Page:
Maxim (max’-im): One of several terms describing short, pithy sayings. Others include adage, apothegm, gnome, paroemia, proverb, and sententia.
When I was young, my father said to me: “Son, two birds in a bush are worth more than one bird in the hand. Two birds will mate and have baby birds that you can raise and eat.” My father was a rebel and thought it was funny to twist maxims. His favorites were “A stitch in time is part of an acid trip.” Or, “Beggars can be boozers.” Or, “One man’s meat is another man’s McMuffin.” Or, “You’re never too old for Viagra.”
Dad died 2 years ago. He choked to death on a McMuffin. I am working on a screenplay about his life. It’s titled “Maxims in Pajamas: Leave Your Baggage on the Bus.” It is a struggle to write. What I’m tying to do is make Dad’s life look a little less worthless than it actually is. So, I’m cataloging his maxims and trying to interpret them in ways that make sense. So far, I have been unsuccessful. So, I’m going to follow some advice I got from “Jiminy Cricket’s Rubbing Legs of Wisdom.” He was extremely insightful. I like this one the best: “Dress like a person and talk like a person and you will still be an insect.” Right after he said this, he was crushed on a sidewalk at Disneyland. What could be more poignant? Although he has was’t crushed on a sidewalk, my father died a violent death—choking on his favorite sandwich. I like to think of my father as a lost soul who made lots of mistakes. There’s a maxim buried in there somewhere. Maybe, “It takes great ability to conceal your ability” fits him best. I like to think he worked hard on being a loser; that it was no accident he screwed everything up. It was his role in life and he did it well.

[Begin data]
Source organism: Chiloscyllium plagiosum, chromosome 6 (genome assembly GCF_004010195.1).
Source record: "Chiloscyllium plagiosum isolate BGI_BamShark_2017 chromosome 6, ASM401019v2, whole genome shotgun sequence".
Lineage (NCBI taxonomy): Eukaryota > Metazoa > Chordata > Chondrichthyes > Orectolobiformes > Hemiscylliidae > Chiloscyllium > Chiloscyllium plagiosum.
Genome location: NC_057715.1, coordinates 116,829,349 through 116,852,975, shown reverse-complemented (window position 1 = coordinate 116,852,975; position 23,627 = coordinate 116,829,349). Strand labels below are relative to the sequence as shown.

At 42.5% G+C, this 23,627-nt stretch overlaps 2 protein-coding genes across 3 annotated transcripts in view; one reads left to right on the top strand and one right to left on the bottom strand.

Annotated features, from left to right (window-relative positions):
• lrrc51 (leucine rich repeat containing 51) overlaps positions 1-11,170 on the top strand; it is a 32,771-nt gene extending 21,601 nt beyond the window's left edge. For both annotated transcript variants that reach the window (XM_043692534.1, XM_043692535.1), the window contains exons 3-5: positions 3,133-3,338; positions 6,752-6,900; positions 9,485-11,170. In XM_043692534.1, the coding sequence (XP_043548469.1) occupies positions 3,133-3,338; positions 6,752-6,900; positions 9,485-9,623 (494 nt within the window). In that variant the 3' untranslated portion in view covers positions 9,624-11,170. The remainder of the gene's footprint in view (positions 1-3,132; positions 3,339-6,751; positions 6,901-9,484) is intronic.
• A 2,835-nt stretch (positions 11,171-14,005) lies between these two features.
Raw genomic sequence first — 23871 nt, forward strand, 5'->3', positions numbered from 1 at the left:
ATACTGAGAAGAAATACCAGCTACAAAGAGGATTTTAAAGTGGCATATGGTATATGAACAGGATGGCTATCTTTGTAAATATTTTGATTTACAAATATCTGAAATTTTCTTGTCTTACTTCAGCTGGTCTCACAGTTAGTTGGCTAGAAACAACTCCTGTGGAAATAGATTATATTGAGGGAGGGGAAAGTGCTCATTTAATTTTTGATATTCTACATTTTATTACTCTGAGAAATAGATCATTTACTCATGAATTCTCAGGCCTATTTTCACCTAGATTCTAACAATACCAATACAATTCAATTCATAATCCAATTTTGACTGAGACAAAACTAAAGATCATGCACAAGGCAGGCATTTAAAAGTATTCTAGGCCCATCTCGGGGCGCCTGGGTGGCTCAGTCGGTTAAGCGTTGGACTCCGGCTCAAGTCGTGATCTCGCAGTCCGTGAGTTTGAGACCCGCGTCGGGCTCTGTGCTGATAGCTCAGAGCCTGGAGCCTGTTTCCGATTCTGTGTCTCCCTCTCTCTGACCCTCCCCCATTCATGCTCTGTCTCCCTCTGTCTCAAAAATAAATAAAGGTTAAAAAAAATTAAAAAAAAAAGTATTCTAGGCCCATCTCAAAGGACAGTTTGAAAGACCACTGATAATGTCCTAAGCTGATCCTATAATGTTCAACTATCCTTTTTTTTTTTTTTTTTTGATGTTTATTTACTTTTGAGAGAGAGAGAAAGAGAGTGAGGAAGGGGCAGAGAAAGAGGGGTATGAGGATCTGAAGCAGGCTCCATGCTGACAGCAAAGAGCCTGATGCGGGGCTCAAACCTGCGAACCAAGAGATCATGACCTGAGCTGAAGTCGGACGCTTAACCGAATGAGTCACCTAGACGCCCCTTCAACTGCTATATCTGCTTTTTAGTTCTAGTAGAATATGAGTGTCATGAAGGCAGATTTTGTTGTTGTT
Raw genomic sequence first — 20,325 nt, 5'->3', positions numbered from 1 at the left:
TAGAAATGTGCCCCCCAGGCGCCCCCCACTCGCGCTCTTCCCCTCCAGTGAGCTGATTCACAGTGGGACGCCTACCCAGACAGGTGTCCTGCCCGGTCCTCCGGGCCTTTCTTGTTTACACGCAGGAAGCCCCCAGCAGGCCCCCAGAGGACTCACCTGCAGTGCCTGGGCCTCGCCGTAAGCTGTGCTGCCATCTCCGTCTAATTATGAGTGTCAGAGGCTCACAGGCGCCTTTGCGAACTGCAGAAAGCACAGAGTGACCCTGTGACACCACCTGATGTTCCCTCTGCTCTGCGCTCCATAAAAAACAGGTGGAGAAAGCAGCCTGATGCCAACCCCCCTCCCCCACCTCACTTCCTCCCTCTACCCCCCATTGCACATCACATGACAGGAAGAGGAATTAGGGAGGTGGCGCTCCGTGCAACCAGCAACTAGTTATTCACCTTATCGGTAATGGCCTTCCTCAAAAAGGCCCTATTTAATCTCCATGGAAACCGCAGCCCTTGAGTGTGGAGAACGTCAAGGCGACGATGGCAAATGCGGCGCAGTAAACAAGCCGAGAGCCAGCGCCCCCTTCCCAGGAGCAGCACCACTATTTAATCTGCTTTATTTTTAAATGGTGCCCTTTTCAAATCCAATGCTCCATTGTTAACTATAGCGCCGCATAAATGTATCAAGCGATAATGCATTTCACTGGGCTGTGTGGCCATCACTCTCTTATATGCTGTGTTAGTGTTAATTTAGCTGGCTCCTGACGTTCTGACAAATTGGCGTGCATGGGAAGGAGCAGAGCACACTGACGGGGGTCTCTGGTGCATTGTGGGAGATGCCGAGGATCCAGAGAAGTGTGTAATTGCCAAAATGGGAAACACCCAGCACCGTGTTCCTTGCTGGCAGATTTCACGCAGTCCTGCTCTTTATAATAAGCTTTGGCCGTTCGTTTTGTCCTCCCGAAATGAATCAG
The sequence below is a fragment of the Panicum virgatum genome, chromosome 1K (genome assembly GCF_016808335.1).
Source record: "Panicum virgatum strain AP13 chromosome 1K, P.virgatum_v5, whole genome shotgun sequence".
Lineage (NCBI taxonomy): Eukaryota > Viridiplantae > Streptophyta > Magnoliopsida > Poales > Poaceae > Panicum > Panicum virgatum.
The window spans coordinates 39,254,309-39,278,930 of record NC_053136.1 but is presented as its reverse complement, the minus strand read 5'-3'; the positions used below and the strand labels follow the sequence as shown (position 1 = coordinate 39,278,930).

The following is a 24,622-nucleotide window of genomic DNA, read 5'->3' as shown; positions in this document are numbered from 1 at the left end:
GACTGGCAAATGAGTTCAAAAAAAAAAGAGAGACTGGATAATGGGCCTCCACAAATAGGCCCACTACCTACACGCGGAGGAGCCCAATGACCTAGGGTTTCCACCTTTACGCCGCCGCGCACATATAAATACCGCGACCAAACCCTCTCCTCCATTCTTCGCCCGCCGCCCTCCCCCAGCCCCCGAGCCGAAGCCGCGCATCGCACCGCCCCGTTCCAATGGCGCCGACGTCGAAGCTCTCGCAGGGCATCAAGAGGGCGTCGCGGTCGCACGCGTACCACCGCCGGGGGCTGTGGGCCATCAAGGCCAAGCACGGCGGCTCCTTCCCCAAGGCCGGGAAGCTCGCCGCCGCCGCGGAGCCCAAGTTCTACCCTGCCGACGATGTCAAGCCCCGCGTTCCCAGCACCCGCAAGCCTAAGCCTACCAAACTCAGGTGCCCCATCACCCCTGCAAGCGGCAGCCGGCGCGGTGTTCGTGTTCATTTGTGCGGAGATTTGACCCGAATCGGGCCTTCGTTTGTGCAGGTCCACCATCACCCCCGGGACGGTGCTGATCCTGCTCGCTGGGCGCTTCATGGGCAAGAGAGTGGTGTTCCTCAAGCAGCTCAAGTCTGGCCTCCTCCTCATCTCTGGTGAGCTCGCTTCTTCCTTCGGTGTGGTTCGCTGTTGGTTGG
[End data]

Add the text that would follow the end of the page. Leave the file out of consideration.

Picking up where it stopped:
Definition courtesy of “Silva Rhetoricae” (rhetoric.byu.edu).
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